Mother with womb transplant says risk paid off

Oct 7, 2014

AP Photo/The Lancet

By Maria Cheng

For the world’s first baby born to a woman with a transplanted womb – a medical first – only a victorious name would do.

Which is why his parents named him “Vincent,” meaning “to conquer,” according to his mother.

The 36-year-old Swedish mother learned she had no womb when she was 15 and was devastated, she said Saturday in an interview with The Associated Press.

“I was terribly sad when doctors told me I would never carry my own child,” said the woman, who asked not to be identified.

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21 comments on “Mother with womb transplant says risk paid off

  • Why

    Don’t underestimate the strong call of maternal instincts.


    Let’s rephrase that, desperate for a child. I’m not condoning the extreme actions of a few, rather, acknowledging the various paths women take to acquire a child to nurture.

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  • As of now, I am neutral about it. Sounds to be a very expensive and risky endeavour. The fact this woman (+ others) strive for a biological child over adoption raises all sorts of interesting questions.

    extreme actions

    I’m thinking of women who crudely extract a baby from another woman’s womb, or outright steal an infant.

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  • “Why the hell would anybody willingly put a foreign uterus inside her? I think she’ mentally unstable.”

    Interesting assumption. Let’s take it all the way:

    Why the hell would anybody willingly put a foreign kidney inside them?

    Or is your objection not that the organ is ‘foreign’ but that it is a sexual reproductive organ?

    If so, I will have to lean toward what another poster said and wonder if you are religiously motivated, because one thing we know, the religious are absolutely obsessed with what other people are doing with their sexual reproductive organs.

    As to risk, it’s really not mine to judge because it is not my risk. People get elective surgery all the time.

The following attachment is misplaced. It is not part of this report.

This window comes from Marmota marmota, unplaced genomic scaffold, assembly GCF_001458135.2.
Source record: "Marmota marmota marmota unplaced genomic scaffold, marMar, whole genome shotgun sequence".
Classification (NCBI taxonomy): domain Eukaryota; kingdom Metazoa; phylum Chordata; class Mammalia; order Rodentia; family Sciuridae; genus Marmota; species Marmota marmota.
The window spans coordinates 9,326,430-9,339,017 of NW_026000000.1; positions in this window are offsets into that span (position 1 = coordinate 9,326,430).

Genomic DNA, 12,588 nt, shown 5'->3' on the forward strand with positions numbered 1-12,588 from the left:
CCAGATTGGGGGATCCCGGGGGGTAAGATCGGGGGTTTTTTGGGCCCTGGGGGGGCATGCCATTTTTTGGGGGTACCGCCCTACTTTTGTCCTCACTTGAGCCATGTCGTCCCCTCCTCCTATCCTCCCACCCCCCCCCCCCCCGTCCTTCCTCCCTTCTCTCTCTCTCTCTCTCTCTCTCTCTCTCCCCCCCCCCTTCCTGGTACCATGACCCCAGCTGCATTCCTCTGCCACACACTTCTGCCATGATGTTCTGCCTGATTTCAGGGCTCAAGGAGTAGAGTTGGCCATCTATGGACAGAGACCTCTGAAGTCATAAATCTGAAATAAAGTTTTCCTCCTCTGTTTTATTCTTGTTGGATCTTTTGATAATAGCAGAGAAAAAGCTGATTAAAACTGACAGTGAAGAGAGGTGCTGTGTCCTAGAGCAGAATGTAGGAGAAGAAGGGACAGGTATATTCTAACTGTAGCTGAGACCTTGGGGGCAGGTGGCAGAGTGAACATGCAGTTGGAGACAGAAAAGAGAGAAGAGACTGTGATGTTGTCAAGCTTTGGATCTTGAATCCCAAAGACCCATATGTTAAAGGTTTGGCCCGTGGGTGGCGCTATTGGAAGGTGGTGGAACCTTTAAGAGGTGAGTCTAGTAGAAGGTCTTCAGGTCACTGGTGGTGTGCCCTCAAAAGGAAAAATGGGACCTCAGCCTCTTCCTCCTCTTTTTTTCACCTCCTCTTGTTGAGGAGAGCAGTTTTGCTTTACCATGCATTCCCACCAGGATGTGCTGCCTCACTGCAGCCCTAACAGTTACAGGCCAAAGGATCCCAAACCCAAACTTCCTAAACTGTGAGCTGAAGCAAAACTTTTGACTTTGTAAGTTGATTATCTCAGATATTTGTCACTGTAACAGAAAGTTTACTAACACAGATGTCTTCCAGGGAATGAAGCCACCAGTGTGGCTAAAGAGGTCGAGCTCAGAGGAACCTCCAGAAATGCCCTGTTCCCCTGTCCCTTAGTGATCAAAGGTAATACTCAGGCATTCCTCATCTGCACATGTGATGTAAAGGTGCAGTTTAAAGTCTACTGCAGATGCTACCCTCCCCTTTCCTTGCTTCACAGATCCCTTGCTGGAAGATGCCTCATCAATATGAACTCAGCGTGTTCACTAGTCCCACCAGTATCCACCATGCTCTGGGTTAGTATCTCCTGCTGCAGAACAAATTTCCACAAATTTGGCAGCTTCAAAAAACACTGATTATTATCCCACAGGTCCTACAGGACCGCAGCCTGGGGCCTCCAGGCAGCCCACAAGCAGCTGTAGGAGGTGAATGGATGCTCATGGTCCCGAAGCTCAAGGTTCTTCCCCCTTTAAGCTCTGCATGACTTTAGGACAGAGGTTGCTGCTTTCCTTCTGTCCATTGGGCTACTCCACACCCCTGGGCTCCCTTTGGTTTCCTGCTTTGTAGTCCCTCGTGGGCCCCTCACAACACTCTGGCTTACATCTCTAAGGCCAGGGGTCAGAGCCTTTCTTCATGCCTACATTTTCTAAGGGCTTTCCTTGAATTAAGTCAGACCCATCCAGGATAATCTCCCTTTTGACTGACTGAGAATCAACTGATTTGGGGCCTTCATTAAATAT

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  • people get elective surgery all the time

    Two other parties need to be considered, the donor (albeit willingly), and a fetus, whom may be considered an individual with rights, according to any local laws.

    Unforeseen legal, moral, health, and psychological issues will need to be addressed.

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  • A3KrOn.
    I suppose you’re thinking she should have adopted a baby instead. Where are all these babies up for adoption?
    the state where I live ,New South Wales, supplies this current information:

    . adoption of children under two years of age
    Only around 10-20 infants and young children (under two) are adopted through Community Services each year, so only a small number of couples are included in the local adoption pool of approved applicants.

    That’s 10-20 babies a year in a population of 7.5 million!

    Commercial surrogacy is often illegal, so there are very few options available.

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  • I found this revolting. The woman risked her own health and risked the life of her child, and blew a bundle of medical resources just to inject her genes into the pool. She spat on and rejected all the orphans of the world as unworthy of her care. She could have accomplished that questionable goal much more safely with a surrogate mother.

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  • Roedy. . In many cases, there is no alternative than injecting your own genes into the gene pool. In Australia overseas adoptions are made very difficult to obtain because it is thought better for children to be brought up in their own culture.
    There are very few babies surrendered for adoption due to changing attitudes and provision of services for single mothers ( all well and good).
    Commercial surrogacy is illegal and overseas surrogacy is frowned upon and problematic.
    In the case mentioned, this is probably the only avenue available to the woman. I don’t know why it’s receiving so many negative comments by male writers.

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  • Does every woman who gives birth spit on all of the orphans of the world as unworthy of her care? Really? Giving birth is now a direct assault on orphans? And yet, somehow, choosing a surrogate is not spitting on the orphans of the world. And the surrogate option is not using medical resources? Risked the life of her child? You do realize that without this procedure, there is no life of that child? I don’t think you think much before you spew.

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  • 12
    Charlotte says: